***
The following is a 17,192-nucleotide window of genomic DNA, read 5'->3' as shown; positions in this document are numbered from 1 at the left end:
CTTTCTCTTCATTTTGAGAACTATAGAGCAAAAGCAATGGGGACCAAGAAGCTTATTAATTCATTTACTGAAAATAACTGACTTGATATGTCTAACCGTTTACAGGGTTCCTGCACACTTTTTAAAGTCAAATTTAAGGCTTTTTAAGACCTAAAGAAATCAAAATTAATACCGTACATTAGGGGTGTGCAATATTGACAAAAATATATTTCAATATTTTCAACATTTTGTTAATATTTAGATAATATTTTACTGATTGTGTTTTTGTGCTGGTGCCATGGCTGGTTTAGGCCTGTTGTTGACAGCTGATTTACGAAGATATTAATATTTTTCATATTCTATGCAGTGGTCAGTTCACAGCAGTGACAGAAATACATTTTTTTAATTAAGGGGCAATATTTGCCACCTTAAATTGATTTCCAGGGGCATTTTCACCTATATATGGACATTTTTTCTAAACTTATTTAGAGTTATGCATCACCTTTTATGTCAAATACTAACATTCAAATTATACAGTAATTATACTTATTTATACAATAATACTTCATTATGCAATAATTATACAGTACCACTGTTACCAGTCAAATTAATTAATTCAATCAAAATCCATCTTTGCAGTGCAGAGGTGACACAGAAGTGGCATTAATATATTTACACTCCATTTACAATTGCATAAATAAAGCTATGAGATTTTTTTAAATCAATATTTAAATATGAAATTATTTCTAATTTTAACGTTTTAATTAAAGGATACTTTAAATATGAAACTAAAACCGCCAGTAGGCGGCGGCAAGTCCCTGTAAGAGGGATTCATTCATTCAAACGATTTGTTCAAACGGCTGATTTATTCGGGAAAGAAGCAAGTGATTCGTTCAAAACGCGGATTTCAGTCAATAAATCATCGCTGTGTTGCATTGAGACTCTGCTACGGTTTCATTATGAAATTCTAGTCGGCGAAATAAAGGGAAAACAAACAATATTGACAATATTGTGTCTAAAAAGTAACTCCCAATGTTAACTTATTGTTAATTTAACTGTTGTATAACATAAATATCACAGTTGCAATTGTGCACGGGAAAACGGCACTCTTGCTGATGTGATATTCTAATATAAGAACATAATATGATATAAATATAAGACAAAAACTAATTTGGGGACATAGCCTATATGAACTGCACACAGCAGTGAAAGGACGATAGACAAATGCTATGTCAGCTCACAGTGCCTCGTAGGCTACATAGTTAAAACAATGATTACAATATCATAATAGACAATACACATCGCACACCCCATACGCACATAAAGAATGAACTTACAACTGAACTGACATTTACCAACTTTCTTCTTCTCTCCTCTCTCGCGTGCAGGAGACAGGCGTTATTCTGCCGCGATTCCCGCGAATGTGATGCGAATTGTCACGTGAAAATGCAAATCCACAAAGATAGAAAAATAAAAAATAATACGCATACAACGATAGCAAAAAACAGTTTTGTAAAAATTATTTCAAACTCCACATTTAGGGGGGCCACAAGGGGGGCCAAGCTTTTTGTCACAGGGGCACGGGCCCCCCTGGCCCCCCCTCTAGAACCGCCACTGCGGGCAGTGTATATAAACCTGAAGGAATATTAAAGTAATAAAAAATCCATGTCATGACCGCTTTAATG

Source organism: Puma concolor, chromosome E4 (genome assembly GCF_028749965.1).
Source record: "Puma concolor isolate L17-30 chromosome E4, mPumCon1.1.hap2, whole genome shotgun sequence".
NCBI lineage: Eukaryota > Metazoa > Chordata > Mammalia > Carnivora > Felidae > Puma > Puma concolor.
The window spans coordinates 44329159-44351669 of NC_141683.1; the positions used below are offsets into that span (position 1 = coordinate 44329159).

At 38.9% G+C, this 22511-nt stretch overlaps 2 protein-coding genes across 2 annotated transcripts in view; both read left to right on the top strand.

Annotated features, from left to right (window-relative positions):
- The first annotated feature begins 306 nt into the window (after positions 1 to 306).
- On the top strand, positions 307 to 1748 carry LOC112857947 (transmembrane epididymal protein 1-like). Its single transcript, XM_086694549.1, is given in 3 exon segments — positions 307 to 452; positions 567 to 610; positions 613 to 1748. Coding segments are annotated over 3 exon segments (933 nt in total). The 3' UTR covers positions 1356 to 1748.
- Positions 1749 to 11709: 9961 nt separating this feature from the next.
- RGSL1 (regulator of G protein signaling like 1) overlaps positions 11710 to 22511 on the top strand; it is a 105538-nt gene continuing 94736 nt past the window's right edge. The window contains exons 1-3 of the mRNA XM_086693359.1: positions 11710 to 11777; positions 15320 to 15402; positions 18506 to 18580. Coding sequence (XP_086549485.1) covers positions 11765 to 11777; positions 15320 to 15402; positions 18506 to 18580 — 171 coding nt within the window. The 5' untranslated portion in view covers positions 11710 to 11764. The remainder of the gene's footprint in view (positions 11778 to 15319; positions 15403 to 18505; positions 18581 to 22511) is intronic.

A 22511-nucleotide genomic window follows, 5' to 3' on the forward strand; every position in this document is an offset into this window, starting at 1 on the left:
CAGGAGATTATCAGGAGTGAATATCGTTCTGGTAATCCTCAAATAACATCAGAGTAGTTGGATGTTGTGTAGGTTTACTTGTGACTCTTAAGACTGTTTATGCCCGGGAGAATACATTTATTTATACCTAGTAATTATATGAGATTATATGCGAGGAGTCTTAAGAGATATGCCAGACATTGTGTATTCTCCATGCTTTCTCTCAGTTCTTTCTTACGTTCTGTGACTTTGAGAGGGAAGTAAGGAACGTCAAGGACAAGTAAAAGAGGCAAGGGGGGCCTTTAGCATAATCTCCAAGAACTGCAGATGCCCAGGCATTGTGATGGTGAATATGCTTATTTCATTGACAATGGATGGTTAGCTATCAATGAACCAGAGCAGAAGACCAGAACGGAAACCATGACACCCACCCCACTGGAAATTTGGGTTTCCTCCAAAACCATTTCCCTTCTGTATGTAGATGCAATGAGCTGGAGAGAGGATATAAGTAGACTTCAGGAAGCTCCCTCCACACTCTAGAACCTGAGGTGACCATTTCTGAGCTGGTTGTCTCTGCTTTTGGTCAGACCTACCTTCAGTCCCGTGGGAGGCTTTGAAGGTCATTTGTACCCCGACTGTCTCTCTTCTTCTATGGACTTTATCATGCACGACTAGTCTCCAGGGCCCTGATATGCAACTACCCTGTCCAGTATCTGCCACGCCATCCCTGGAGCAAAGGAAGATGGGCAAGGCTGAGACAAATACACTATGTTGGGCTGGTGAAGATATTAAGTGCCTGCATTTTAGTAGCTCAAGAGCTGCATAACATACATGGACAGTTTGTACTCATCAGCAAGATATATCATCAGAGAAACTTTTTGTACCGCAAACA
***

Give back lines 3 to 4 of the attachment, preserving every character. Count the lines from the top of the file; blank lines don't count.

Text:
Source organism: Puma concolor, chromosome E4 (genome assembly GCF_028749965.1).
Source record: "Puma concolor isolate L17-30 chromosome E4, mPumCon1.1.hap2, whole genome shotgun sequence".